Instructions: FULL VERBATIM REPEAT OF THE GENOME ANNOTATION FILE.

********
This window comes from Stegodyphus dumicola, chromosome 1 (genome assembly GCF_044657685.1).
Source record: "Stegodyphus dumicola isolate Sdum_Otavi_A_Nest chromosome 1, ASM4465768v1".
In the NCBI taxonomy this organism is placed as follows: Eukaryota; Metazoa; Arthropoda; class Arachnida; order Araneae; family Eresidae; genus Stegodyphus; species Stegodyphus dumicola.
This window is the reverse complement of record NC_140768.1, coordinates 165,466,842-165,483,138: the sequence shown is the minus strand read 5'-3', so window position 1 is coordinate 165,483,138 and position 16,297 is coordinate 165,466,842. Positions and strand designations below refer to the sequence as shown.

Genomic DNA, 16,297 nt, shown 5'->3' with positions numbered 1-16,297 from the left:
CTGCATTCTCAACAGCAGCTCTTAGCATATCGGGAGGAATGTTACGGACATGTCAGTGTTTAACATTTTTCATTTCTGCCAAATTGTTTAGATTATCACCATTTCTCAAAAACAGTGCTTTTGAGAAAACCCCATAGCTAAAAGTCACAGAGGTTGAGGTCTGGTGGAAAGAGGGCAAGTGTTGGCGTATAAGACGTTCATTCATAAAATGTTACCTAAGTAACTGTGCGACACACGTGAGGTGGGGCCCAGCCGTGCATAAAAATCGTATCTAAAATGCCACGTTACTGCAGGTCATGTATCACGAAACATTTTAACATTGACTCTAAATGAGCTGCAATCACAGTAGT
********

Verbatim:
This window comes from Stegodyphus dumicola, chromosome 1 (genome assembly GCF_044657685.1).
Source record: "Stegodyphus dumicola isolate Sdum_Otavi_A_Nest chromosome 1, ASM4465768v1".
In the NCBI taxonomy this organism is placed as follows: Eukaryota; Metazoa; Arthropoda; class Arachnida; order Araneae; family Eresidae; genus Stegodyphus; species Stegodyphus dumicola.
This window is the reverse complement of record NC_140768.1, coordinates 165,466,842-165,483,138: the sequence shown is the minus strand read 5'-3', so window position 1 is coordinate 165,483,138 and position 16,297 is coordinate 165,466,842. Positions and strand designations below refer to the sequence as shown.

Genomic DNA, 16,297 nt, shown 5'->3' with positions numbered 1-16,297 from the left:
CTGCATTCTCAACAGCAGCTCTTAGCATATCGGGAGGAATGTTACGGACATGTCAGTGTTTAACATTTTTCATTTCTGCCAAATTGTTTAGATTATCACCATTTCTCAAAAACAGTGCTTTTGAGAAAACCCCATAGCTAAAAGTCACAGAGGTTGAGGTCTGGTGGAAAGAGGGCAAGTGTTGGCGTATAAGACGTTCATTCATAAAATGTTACCTAAGTAACTGTGCGACACACGTGAGGTGGGGCCCAGCCGTGCATAAAAATCGTATCTAAAATGCCACGTTACTGCAGGTCATGTATCACGAAACATTTTAACATTGACTCTAAATGAGCTGCAATCACAGTAGT